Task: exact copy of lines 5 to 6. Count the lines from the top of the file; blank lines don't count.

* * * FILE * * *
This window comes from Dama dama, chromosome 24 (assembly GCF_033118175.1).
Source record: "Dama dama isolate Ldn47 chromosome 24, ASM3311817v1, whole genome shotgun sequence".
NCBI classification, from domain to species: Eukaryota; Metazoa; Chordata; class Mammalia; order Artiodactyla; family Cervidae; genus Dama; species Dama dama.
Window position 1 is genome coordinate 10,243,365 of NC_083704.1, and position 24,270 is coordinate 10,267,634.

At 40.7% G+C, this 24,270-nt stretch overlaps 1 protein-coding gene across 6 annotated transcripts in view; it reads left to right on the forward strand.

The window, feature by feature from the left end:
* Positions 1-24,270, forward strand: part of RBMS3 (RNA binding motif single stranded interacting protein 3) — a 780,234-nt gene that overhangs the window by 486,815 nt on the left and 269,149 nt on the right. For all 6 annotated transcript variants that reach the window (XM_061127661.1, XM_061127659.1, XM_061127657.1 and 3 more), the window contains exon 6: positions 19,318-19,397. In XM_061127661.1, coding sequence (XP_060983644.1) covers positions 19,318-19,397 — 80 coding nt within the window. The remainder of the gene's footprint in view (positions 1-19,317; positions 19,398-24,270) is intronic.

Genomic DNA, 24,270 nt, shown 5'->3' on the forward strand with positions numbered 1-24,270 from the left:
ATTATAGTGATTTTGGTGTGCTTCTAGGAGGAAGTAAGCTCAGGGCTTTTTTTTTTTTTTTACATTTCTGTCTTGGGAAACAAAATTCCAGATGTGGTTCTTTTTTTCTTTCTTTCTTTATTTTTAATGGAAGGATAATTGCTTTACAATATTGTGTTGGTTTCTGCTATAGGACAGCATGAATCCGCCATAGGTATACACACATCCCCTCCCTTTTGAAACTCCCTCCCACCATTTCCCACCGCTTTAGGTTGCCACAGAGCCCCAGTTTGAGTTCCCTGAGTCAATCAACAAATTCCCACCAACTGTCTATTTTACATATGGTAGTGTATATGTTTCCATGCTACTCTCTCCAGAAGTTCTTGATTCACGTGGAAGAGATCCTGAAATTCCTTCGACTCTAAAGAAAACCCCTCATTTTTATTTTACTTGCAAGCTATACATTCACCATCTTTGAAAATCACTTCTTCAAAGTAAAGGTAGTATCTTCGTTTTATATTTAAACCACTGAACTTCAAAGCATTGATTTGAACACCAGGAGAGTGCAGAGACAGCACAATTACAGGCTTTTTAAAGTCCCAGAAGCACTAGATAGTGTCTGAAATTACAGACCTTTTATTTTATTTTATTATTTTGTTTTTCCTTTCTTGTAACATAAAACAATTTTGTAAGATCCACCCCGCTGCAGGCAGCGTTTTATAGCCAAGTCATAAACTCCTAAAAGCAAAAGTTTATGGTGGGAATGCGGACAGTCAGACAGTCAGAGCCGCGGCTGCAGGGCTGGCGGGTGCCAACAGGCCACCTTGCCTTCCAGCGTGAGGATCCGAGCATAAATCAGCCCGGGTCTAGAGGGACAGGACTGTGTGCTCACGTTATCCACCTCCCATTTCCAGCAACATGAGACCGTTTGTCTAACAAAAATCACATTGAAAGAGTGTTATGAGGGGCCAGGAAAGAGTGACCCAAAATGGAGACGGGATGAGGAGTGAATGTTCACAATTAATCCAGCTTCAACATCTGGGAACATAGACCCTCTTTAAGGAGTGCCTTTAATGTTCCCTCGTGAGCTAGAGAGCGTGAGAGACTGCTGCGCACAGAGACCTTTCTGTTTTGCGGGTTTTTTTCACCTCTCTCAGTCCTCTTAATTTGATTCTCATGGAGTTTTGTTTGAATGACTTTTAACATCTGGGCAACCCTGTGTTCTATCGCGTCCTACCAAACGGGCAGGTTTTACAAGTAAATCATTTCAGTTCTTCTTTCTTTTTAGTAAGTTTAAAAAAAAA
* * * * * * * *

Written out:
At 40.7% G+C, this 24,270-nt stretch overlaps 1 protein-coding gene across 6 annotated transcripts in view; it reads left to right on the forward strand.

The window, feature by feature from the left end: